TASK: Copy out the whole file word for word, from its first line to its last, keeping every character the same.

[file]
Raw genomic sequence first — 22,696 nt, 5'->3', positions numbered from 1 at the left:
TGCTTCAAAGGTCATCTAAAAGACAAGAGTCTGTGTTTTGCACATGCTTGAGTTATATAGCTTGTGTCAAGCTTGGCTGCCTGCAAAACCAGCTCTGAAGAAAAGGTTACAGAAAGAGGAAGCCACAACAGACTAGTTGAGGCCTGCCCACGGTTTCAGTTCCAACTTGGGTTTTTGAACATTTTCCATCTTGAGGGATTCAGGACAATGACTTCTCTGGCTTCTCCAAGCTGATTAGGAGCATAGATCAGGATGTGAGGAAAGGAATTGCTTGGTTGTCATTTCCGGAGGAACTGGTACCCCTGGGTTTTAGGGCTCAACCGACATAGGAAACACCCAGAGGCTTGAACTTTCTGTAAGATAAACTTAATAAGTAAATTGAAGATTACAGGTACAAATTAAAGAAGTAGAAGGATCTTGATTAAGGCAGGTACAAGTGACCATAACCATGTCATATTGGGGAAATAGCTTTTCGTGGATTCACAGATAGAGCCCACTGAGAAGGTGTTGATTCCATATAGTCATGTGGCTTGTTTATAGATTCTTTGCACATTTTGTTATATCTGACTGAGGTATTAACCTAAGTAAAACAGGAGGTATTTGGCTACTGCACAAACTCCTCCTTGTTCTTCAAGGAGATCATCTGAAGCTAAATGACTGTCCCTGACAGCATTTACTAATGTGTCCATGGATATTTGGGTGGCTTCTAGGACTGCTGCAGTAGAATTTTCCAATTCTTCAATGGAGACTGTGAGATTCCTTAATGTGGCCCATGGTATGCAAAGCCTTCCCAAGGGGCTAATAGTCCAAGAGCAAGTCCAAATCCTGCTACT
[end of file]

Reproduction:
Raw genomic sequence first — 22,696 nt, 5'->3', positions numbered from 1 at the left:
TGCTTCAAAGGTCATCTAAAAGACAAGAGTCTGTGTTTTGCACATGCTTGAGTTATATAGCTTGTGTCAAGCTTGGCTGCCTGCAAAACCAGCTCTGAAGAAAAGGTTACAGAAAGAGGAAGCCACAACAGACTAGTTGAGGCCTGCCCACGGTTTCAGTTCCAACTTGGGTTTTTGAACATTTTCCATCTTGAGGGATTCAGGACAATGACTTCTCTGGCTTCTCCAAGCTGATTAGGAGCATAGATCAGGATGTGAGGAAAGGAATTGCTTGGTTGTCATTTCCGGAGGAACTGGTACCCCTGGGTTTTAGGGCTCAACCGACATAGGAAACACCCAGAGGCTTGAACTTTCTGTAAGATAAACTTAATAAGTAAATTGAAGATTACAGGTACAAATTAAAGAAGTAGAAGGATCTTGATTAAGGCAGGTACAAGTGACCATAACCATGTCATATTGGGGAAATAGCTTTTCGTGGATTCACAGATAGAGCCCACTGAGAAGGTGTTGATTCCATATAGTCATGTGGCTTGTTTATAGATTCTTTGCACATTTTGTTATATCTGACTGAGGTATTAACCTAAGTAAAACAGGAGGTATTTGGCTACTGCACAAACTCCTCCTTGTTCTTCAAGGAGATCATCTGAAGCTAAATGACTGTCCCTGACAGCATTTACTAATGTGTCCATGGATATTTGGGTGGCTTCTAGGACTGCTGCAGTAGAATTTTCCAATTCTTCAATGGAGACTGTGAGATTCCTTAATGTGGCCCATGGTATGCAAAGCCTTCCCAAGGGGCTAATAGTCCAAGAGCAAGTCCAAATCCTGCTACT